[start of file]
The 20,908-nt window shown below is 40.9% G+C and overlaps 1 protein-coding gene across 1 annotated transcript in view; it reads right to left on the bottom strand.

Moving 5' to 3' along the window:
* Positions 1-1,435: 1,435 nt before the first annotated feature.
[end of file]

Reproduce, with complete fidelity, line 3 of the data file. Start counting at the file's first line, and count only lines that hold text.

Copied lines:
* Positions 1-1,435: 1,435 nt before the first annotated feature.